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FROM THE ANTHOLOGY: Essays for the Presidency

American Foreign Policy: a Progressive View

Robert M. La Follette, the progressive candidate. Library of Congress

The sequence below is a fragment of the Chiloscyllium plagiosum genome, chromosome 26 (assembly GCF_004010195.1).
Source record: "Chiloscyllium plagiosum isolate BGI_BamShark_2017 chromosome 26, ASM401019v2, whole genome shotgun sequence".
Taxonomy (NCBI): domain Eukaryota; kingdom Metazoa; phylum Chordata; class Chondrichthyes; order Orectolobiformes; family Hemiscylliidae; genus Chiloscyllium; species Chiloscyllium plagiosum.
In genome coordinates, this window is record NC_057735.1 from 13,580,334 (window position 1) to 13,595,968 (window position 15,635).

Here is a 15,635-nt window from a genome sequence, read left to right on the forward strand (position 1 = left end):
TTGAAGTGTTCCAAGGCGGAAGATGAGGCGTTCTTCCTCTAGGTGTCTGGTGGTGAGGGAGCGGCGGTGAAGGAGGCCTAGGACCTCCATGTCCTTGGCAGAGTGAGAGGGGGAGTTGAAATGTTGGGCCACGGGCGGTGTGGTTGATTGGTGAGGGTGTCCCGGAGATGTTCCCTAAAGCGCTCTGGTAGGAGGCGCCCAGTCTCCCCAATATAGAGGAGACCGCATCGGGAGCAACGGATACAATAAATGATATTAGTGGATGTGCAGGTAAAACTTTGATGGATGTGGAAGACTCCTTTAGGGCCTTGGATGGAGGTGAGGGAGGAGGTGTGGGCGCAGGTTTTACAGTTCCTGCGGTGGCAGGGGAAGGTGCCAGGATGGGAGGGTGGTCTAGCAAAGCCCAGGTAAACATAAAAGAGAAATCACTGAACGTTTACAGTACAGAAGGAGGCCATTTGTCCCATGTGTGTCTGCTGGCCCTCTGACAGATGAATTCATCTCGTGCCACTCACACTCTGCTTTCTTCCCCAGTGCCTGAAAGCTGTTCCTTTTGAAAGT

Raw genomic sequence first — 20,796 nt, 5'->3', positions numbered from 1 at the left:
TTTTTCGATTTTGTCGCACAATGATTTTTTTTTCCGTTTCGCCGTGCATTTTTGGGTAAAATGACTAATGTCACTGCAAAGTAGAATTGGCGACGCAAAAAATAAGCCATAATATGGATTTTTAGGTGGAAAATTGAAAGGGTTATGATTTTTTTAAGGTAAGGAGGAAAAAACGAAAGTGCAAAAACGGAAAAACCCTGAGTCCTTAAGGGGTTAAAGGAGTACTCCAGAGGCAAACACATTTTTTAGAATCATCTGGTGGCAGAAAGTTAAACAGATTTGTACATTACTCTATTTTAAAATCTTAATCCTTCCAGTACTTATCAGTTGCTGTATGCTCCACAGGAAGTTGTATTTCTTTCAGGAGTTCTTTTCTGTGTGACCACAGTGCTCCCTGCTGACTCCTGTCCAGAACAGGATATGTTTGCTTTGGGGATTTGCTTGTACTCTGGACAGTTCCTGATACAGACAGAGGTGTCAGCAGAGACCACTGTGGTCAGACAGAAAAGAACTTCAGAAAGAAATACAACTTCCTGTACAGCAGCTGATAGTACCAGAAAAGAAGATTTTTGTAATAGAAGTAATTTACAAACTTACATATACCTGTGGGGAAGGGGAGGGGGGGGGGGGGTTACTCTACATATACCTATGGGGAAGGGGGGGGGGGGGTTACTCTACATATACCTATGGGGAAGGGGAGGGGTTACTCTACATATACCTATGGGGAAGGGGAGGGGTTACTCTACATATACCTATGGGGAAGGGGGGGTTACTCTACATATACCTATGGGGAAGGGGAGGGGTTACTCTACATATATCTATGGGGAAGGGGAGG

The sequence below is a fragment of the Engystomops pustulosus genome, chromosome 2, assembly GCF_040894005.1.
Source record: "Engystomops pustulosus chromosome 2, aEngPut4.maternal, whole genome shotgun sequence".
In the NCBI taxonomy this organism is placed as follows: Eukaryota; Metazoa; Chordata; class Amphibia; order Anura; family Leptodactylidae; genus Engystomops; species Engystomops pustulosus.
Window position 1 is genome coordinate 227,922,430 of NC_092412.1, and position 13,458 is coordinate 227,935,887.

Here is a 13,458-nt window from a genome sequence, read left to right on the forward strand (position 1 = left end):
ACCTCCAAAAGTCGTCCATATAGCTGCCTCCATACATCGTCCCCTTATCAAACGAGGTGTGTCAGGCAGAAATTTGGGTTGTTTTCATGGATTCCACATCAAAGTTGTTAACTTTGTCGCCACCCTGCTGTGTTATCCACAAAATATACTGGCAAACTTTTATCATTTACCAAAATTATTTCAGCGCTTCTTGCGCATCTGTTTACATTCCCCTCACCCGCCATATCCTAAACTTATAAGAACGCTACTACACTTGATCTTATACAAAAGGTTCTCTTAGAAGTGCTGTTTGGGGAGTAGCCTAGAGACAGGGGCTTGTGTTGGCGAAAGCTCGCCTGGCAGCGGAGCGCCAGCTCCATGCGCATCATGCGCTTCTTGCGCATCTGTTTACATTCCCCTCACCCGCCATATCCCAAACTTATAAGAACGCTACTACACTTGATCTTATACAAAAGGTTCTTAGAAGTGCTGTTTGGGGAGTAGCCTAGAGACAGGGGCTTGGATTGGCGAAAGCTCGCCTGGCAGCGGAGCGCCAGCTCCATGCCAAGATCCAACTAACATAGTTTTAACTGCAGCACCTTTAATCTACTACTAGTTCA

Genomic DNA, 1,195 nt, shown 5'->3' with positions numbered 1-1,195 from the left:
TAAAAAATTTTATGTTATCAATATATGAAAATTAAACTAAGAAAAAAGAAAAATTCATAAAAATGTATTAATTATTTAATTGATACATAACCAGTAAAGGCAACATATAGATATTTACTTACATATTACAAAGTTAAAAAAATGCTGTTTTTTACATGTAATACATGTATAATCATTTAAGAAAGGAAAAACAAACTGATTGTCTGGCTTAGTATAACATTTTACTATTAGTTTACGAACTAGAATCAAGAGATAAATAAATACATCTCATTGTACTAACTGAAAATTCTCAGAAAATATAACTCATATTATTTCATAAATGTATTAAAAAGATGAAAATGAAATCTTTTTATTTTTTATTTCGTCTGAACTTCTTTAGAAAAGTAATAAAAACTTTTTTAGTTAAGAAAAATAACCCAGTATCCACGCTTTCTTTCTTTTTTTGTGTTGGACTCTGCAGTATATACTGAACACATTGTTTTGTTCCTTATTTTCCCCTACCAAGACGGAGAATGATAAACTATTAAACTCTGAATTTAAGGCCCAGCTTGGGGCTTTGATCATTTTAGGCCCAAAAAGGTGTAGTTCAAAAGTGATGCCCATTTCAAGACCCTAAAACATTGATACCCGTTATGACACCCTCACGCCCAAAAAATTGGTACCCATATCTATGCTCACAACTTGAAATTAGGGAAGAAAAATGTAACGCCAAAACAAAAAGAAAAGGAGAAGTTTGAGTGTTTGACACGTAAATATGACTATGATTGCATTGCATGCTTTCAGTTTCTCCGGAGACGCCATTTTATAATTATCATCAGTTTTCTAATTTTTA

It is historically characteristic of governments devoted to conservative measures and the maintenance of the status quo in domestic matters to develop an aggressive policy in foreign affairs, and similarly for governments whose chief outlook is toward the progressive improvement of existing conditions to seek to disembarrass themselves from the complications of foreign policy. Whether or not much weight should be attached to the popular interpretation of conservative policy as seeking to allay discontent at home by feeding national pride with triumphs abroad, there is an apparent relation between the amount of attention in a democracy which is directed to internal development and reform, and that which can be released to sustain an active interest in external relations. Thus the two great periods of internal development in the United States, one beginning with the administration of Jefferson and the other after the Civil War, were characterized by an indifference toward

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